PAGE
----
In the US, investment banking was legally separated from other types of commercial banks in 1933 under the Glass-Steagall Act. This law was put in place to protect the deposits of small savers from commercial banks that had a tendency to overly speculate on markets.

The laws were intended to prevent future events such as the Great Depression, which was caused by excess market speculation. In addition, the Glass-Steagall Act established the FDIC (Federal Deposit Insurance Corporation), which insures deposit accounts up to $250,000.

Since the 1930s, policymakers have debated whether the separation between commercial and investment banking should be kept or removed. There is a growing consensus that the official separation is not enough, and some argue that the relationship should be restored.

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Investment banks play an important role in the financial system, assisting clients with large and complex financial transactions. This can include helping them acquire new companies and IPOs, underwriting debt and equity securities, aiding in broker trades, and facilitating mergers and acquisitions.

Despite its critical role in the financial sector, investment banking has faced significant competition in recent years. This is largely due to post-financial crisis regulations and technological disruption.

One of the most lucrative and profitable areas for investment banks is asset management for institutions, high-net-worth individuals, and other private clients. However, this area has been dominated by pure-play asset managers, such as BlackRock, Vanguard, Fidelity, and State Street, that have not been burdened by the same kinds of regulations as investment banks.

Another area of concern for investment banks is the growing threat posed by robo-advisor startups, which have a younger and lower-income client base than the traditional asset management firms. These apps have the potential to disrupt both investment banks and dedicated asset managers, as they can offer personal financial management services that are more convenient and more accessible than a conventional mutual fund.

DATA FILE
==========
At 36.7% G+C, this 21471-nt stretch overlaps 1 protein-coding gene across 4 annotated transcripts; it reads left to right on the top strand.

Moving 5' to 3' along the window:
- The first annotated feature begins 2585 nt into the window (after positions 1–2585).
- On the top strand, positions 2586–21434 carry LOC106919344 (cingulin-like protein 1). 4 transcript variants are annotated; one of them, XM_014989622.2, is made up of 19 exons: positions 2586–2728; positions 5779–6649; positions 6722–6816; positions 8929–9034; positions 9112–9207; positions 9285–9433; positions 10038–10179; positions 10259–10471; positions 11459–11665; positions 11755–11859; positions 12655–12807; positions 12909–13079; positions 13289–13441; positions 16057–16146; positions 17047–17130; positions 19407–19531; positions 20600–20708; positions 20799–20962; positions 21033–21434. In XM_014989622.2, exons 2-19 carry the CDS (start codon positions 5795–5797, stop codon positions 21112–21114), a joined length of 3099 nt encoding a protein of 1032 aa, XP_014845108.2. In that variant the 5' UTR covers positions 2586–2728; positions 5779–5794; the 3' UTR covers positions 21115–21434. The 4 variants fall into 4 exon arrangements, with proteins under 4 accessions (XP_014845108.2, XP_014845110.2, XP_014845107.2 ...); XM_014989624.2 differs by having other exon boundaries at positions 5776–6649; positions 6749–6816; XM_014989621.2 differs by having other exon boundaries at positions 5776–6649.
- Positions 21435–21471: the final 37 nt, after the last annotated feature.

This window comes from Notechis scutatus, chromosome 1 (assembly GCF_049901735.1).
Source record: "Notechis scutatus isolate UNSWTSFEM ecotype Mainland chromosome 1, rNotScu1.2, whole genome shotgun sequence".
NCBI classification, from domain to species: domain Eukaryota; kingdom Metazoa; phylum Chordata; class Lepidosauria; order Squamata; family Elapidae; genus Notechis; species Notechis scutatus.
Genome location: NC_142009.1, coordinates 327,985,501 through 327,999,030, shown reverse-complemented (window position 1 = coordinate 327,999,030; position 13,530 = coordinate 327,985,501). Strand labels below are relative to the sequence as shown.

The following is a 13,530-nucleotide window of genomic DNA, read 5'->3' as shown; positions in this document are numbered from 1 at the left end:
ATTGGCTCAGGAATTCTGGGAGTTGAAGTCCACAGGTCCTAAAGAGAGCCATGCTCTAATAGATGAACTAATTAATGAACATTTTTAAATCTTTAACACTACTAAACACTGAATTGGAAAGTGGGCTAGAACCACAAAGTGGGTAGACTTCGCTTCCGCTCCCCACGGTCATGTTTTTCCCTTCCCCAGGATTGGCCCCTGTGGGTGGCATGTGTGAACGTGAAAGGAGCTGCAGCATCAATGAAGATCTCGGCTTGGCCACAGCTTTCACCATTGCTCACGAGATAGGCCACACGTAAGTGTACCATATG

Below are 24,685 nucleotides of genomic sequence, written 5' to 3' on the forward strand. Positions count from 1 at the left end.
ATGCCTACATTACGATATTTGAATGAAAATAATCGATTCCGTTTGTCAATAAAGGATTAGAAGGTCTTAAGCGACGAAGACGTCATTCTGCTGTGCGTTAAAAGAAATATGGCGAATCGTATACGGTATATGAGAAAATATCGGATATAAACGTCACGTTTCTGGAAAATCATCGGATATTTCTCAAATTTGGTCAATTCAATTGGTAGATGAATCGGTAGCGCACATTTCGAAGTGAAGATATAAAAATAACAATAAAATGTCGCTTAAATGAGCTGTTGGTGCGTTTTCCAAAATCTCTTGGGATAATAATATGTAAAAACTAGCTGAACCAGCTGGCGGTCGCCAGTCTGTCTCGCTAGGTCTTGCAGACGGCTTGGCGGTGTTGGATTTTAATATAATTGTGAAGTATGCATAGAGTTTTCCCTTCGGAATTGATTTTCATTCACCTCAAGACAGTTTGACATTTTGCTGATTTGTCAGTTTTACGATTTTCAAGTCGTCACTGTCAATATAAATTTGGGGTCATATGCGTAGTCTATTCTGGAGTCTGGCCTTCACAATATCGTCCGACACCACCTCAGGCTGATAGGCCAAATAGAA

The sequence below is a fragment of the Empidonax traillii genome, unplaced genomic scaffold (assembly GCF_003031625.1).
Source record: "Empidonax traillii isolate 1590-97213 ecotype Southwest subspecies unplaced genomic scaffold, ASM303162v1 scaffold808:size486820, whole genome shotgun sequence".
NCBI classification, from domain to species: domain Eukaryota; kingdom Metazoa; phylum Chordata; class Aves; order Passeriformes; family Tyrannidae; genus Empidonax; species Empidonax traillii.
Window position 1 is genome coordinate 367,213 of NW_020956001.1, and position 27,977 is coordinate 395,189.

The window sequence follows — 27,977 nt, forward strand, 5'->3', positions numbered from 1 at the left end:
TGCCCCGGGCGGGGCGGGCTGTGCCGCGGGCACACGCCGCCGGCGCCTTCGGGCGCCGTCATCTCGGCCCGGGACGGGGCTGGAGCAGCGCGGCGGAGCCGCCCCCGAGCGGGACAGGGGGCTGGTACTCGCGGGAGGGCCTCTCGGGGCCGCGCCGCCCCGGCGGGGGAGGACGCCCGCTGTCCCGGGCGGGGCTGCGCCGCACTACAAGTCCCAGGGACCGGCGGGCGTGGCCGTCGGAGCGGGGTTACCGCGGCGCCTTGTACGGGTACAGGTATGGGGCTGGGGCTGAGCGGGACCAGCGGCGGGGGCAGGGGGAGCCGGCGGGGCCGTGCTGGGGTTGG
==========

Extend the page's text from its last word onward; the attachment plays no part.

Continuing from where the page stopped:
In the United States, regulation has driven many asset managers to reduce their research spending in favor of more personalized and specialized services. They are also increasingly using technologies to create more individualized research products.

Similarly, research departments at investment banks have seen their revenues decline since the introduction of the MiFID II restrictions on equities research. This is due to the fact that many institutional clients have begun to move their investment research spending away from traditional investment banks.

Jeffrey Augers
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By Jeffrey Augers

Jeffrey Augers is a highly skilled and experienced financial analyst with over 12 years of experience in the finance industry. He has a proven track record of delivering exceptional financial insights and recommendations to clients, empowering them to make informed decisions and achieve their financial goals. Jeffrey holds a Bachelor's degree in Finance from the University of Michigan, and an MBA from the Wharton School of Business.